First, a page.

Rights of the equity shareholders

LIC of India v. Escorts Ltd. [1986] 59 Comp Cas 548, the equity shareholders have the following rights :

(a) Right to elect directors of the company and through them participate in the management of the company ;

(b) Right to vote on resolutions at meetings of the company ;

(c) Enjoy benefits earned by the company in the shape of dividend ;

(d) Right to apply to court and get relief in the case of oppression and mismanagement;

(e) Right to move the court for winding up ; and

(f) Share surplus on winding up of the company.

The value or market price of equity shares and preference shares of the same company will be different as a preference shareholder does not have the same rights in a company as an equity shareholder. An equity shareholder has the right to elect the directors and through them participate in management. A preference shareholder does not have the right to elect directors and essentially there is no participation in the management. An equity shareholder has the right to vote on each resolution in a general body meeting of the shareholders and in case of poll his voting right is in proportion to the shares of the paid-up equity capital of the company.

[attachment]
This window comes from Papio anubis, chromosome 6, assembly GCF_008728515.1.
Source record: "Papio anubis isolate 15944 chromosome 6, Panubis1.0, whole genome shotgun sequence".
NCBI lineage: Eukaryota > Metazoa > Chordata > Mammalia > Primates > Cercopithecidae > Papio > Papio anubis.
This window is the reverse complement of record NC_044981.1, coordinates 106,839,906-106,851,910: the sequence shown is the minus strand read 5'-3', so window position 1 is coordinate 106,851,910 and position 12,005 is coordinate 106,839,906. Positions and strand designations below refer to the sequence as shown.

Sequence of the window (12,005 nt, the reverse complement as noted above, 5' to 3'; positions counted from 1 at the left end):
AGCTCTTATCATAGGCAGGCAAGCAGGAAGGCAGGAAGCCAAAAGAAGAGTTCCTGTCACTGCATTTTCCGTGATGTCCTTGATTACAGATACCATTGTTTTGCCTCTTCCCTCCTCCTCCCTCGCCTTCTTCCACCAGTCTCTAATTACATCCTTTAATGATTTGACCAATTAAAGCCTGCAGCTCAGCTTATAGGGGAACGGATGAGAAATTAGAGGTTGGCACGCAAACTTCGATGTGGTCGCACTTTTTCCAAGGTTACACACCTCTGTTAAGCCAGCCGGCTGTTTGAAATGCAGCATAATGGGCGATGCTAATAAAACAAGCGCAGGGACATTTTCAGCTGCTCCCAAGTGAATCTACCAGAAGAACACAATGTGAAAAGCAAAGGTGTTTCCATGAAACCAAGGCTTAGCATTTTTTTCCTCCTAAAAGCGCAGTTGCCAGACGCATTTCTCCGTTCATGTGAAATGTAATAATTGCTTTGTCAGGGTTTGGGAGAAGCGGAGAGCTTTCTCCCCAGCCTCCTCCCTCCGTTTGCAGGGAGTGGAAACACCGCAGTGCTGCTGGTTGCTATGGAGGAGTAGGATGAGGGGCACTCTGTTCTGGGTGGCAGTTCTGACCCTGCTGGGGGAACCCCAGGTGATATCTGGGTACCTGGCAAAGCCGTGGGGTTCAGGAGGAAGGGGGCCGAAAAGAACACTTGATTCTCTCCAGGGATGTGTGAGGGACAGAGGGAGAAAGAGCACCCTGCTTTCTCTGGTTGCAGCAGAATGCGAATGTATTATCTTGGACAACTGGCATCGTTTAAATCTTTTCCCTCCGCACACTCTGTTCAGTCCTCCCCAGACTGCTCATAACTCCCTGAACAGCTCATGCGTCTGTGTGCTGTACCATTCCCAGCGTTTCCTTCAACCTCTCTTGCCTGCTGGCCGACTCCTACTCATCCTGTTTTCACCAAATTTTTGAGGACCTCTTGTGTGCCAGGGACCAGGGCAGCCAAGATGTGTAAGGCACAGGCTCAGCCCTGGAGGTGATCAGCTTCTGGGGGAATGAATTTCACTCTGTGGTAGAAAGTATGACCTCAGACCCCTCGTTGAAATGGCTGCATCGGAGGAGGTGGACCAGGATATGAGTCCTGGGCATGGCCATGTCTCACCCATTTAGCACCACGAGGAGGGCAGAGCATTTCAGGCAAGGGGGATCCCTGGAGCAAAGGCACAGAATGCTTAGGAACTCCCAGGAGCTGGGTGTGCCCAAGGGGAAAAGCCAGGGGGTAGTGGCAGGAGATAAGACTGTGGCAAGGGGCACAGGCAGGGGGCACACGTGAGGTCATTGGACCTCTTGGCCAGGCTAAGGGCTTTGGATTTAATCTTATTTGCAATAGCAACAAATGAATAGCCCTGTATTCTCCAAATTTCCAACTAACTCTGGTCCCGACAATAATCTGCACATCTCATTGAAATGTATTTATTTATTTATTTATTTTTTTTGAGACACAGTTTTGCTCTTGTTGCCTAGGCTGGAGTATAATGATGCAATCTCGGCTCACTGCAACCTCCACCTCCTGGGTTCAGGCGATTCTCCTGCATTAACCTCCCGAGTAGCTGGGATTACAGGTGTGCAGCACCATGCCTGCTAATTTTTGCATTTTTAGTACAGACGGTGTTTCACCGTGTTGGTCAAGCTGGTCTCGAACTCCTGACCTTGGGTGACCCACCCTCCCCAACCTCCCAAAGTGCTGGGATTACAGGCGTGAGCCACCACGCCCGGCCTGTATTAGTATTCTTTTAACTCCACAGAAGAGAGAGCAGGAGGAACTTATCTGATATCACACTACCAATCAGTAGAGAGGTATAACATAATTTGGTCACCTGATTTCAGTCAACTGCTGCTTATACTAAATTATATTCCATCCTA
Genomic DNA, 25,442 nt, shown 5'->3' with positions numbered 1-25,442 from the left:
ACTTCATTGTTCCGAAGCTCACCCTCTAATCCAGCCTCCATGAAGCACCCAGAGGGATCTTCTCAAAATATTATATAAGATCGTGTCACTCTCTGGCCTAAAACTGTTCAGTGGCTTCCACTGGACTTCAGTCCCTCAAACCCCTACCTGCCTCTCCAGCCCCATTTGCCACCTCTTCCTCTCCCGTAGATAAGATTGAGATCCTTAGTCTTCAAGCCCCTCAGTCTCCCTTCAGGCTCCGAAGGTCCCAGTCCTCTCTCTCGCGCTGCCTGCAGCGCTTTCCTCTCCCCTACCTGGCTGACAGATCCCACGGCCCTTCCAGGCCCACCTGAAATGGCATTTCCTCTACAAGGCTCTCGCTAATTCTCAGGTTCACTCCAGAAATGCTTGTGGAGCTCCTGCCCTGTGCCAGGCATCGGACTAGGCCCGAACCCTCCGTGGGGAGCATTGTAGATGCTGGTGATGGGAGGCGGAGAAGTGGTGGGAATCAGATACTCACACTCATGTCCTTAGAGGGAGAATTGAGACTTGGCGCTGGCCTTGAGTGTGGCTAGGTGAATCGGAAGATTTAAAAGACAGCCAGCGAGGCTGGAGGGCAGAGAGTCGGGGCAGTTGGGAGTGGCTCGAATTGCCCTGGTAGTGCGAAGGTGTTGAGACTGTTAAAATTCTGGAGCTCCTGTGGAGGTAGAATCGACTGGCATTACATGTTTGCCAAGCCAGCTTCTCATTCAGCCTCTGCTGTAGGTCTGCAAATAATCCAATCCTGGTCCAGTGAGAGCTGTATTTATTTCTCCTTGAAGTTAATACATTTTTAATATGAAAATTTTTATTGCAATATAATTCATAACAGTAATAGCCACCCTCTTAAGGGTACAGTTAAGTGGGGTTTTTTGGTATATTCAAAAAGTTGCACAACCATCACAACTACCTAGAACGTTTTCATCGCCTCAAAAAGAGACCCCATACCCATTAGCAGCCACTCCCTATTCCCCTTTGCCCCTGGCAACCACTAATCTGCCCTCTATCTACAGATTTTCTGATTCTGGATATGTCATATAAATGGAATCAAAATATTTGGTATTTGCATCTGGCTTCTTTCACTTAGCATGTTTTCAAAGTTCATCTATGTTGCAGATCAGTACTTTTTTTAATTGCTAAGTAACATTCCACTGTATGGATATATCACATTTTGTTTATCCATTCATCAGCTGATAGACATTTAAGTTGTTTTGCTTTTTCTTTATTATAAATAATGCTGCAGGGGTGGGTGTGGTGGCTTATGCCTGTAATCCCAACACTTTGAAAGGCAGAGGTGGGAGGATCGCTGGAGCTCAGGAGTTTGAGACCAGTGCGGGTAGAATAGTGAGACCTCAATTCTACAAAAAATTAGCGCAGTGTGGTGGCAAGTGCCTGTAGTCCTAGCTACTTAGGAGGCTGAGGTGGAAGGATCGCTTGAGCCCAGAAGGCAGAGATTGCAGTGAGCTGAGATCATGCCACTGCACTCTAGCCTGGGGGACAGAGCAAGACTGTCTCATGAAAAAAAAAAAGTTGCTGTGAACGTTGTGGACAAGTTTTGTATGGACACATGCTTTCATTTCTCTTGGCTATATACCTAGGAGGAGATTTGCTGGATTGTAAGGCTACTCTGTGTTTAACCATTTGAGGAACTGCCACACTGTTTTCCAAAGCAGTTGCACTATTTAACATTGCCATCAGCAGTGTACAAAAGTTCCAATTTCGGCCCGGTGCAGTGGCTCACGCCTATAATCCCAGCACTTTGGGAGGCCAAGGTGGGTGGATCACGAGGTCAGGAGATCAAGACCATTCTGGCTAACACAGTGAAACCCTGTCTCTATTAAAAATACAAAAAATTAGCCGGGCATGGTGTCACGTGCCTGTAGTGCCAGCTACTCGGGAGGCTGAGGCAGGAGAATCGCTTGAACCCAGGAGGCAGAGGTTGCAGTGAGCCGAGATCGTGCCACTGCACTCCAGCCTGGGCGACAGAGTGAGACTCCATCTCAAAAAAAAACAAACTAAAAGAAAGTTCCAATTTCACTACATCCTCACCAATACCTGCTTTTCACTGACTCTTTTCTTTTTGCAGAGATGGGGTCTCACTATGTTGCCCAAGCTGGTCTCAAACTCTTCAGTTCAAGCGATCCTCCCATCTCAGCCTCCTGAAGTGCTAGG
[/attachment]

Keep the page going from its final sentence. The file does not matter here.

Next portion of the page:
A preference shareholder does not have the right to vote in respect of all resolutions; he has the right to vote only on resolution, which directly affect rights attached to the preference shareholders. It is only if the dividend due on cumulative preference shares remains unpaid for an aggregate period of not less than two years preceding the date of commencement of meeting that a cumulative preference shareholder gets the right to vote on all resolutions. Section 87 of the Companies Act is relevant for this purpose. The preference shareholders have no voting rights. u/s 87(2), the rights conferred are restricted. The inevitable conclusion is that the transaction constituted transfer of property.

As noted above, the rights of preference shareholders are not the same as equity shareholders. In Escorts Farms (Ramgarh) Ltd. Vs. Commissioner of Income Tax, New Delhi, the apex court had occasion to examine the question of valuation of shares and the impact of issue of bonus shares. It was held that the issue of bonus shares results in the reduction of the market value of the shares. Though the number of shares held by the assessed increases the total market value remains the same. This is because the rights of the shareholders, even after the issue of bonus shares, remain the same.

Therefore, that on conversion of equity shares, held by the assesseds, to preference shares, there was a transfer of property amounting to gift within the meaning of Section 2(xii) of the Act. The value of the shares, if not ascertainable by reference to the value of the total assets of the company, shall be estimated to be what they would fetch, if on the date of gift they could be sold in the open market on the terms of the purchaser being entitled to be registered as a holder subject to the articles, but the fact that a special buyer would for his own reasons give a higher price than the price in the open market shall be disregarded.